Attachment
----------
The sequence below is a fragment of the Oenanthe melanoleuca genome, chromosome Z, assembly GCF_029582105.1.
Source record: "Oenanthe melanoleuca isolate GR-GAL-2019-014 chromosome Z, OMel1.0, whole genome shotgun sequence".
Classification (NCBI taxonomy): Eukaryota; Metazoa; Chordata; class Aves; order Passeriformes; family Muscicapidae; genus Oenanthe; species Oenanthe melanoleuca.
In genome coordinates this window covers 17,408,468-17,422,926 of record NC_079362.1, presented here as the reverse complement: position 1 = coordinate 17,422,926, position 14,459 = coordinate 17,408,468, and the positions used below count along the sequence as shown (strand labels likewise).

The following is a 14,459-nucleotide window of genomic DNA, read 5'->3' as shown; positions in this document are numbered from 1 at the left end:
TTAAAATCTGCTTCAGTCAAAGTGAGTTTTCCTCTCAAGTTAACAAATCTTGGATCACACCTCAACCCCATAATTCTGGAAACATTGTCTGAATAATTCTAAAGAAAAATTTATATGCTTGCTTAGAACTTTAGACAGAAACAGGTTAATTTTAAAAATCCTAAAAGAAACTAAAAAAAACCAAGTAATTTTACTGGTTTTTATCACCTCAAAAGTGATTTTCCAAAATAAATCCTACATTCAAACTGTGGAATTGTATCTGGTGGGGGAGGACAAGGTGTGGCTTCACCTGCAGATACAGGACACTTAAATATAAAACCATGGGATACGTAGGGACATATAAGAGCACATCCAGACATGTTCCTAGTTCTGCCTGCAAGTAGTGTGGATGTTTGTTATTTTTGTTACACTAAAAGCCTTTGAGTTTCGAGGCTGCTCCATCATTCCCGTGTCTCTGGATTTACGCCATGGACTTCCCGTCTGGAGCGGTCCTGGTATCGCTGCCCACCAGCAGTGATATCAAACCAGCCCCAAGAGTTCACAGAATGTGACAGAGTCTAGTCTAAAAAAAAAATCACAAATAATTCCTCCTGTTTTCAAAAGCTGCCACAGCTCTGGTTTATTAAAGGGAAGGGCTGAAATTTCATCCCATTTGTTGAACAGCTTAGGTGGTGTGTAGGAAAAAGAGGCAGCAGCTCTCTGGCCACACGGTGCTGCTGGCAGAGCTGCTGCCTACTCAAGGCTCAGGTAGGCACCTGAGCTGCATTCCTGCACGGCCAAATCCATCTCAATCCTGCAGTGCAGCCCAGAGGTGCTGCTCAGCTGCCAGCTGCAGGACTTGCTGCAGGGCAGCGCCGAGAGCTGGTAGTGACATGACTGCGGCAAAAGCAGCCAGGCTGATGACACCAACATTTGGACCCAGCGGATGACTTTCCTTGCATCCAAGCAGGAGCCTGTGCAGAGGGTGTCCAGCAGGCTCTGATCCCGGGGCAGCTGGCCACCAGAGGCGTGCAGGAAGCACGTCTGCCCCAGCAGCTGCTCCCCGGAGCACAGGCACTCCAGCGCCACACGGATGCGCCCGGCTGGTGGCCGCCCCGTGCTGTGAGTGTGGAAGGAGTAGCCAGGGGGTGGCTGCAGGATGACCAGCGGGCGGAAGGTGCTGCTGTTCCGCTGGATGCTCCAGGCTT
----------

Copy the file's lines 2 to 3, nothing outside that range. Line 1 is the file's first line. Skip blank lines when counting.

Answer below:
Source record: "Oenanthe melanoleuca isolate GR-GAL-2019-014 chromosome Z, OMel1.0, whole genome shotgun sequence".
Classification (NCBI taxonomy): Eukaryota; Metazoa; Chordata; class Aves; order Passeriformes; family Muscicapidae; genus Oenanthe; species Oenanthe melanoleuca.